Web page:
Editor’s note: Jennifer R. is a current participant in the HIV/AIDS Education and Prevention Program in Tanzania. She will be working with us for the next six months. We look forward to receiving more posts from her throughout her time in Tanziania! Thanks for the post Jennifer!
Fun Facts about my new life and home…
Arusha has definitely been an interesting place to live in. I have only been here a few weeks now, but here are some first impressions:
- The amount of dust is outstanding, it covers everything. Because of this, I have severely changed my view of cleanliness.
- Almost everyone, EVERYONE, knows how to say “Good Morning” in English. This is how I am greeted all day and night, no matter what time it really is. I found out it is because these are the first words kids learn in English, so they can go to school and say “Good Morning Teacher”.
- Tanzanians talk very softly, sometimes I have to make the students stand up and ask them to yell just to hear them. But on the street, everyone here also LOVES to say hello to the Muzungus, or white foreigners. They will yell “hello” or “Mambo” at you and get louder and louder until you just go ahead and answer back “Hello” or “Poa”. They seem to get a huge thrill from this. It is normal and customary for Tanzanians to always greet each other, but we are the only ones who get yelled at. We are truly fish out of water here, I am enjoying being different, but it is definitely an eye-opening experience.
- The students in our class move their desk forward instead of their chair back when they are called on to stand and read or come to the board.
- Herds of goats wander through our field next to our classroom, it is surreal to watch out of the classroom window.
- We run on an entirely different schedule here, on African time, which usually means everything is always late and you can’t seem to help it. They are even worse than New Orleans people, my friends and family at home you have met your match!
- I also get a great work-out because we walk a lot and right now our school for day camp is a 30 minute walk from my house up the side of Mt. Meru. Yesterday it rained all day, so the road was very muddy and we had a hilarious morning trying to climb up while getting very dirty. But somehow, the African counterparts stay pristinely clean, I will have to try and learn their secret soon.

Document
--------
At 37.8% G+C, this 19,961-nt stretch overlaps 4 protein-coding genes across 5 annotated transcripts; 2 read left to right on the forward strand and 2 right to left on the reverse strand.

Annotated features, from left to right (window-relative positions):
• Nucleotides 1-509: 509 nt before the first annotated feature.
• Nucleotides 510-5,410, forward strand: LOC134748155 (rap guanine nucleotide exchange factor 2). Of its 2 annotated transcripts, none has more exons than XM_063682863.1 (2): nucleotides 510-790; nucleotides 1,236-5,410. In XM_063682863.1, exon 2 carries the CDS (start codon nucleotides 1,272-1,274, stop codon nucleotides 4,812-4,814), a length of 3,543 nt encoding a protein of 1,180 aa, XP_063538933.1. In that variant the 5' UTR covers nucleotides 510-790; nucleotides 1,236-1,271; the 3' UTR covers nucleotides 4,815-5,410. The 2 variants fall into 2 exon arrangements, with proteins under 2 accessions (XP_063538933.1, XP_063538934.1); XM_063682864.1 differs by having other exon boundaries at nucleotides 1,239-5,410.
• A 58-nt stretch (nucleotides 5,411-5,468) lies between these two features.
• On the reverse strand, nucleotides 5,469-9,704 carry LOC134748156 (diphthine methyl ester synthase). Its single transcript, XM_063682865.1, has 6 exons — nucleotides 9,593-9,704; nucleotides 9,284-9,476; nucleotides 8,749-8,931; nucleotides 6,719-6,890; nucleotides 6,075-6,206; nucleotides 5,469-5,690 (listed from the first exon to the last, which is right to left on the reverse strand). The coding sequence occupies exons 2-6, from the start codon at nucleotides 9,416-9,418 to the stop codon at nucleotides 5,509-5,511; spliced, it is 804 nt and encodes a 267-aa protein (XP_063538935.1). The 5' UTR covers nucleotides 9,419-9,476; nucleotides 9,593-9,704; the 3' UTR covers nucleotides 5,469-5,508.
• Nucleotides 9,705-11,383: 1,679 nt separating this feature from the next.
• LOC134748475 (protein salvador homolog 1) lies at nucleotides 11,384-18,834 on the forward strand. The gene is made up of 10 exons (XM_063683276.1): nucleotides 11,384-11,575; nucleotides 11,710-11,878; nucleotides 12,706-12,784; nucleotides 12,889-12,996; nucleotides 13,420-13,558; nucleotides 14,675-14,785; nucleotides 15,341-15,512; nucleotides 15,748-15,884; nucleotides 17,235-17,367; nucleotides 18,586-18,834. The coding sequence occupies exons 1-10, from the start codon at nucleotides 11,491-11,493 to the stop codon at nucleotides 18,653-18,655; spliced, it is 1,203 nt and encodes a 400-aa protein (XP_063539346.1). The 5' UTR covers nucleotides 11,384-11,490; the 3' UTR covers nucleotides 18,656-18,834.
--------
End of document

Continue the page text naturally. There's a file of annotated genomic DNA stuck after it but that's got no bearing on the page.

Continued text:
- It is winter right now in Arusha, for June and July, and it is COLD. I am actually very cold in the mornings since we are at higher altitude up the mountain and Arusha is at a higher altitude than most of Tanzania. So in a few pictures I am wearing long sleeves and a jacket, but I swear I am actually in Africa. It is usually beautiful by the afternoon and as summer approaches in just a few weeks, it will be scalding hot and I will want some of the cold back.
- We went to watch some of the UN International Criminal Court for the 1994 Rwandan Genocide. A man was on trial for possibly throwing grenades at crowds of people, helping to drive killers into neighborhoods for mass murder, and betraying those hiding in his house by turning them over to the violent militia. He denies it of course, but it was definitely a surreal experience to hear a prosecutor ask someone if they have done these heinous things. But in true UN style, it is slightly disorganized and the lawyers stumble about some. There are 10 or so for the defense and 10 or so for the prosecution, each from a different country, and 3 judges also from different countries. You listen in with a headset that translates for you and watch through thick glass. The “witness” is hidden behind a curtain so he cannot be identified by anyone sitting in the gallery. But after the prosecutor asks a question that the witness refuses to answer for personal security reasons, they make it a “closed session” and kick all of us observers out. I might try again later to see more, they publish a schedule and I can try to pick an interesting spot to report back on.
- It has been such a phenomenal and fun cultural experience, and it only seems to get better and more interesting with every passing day.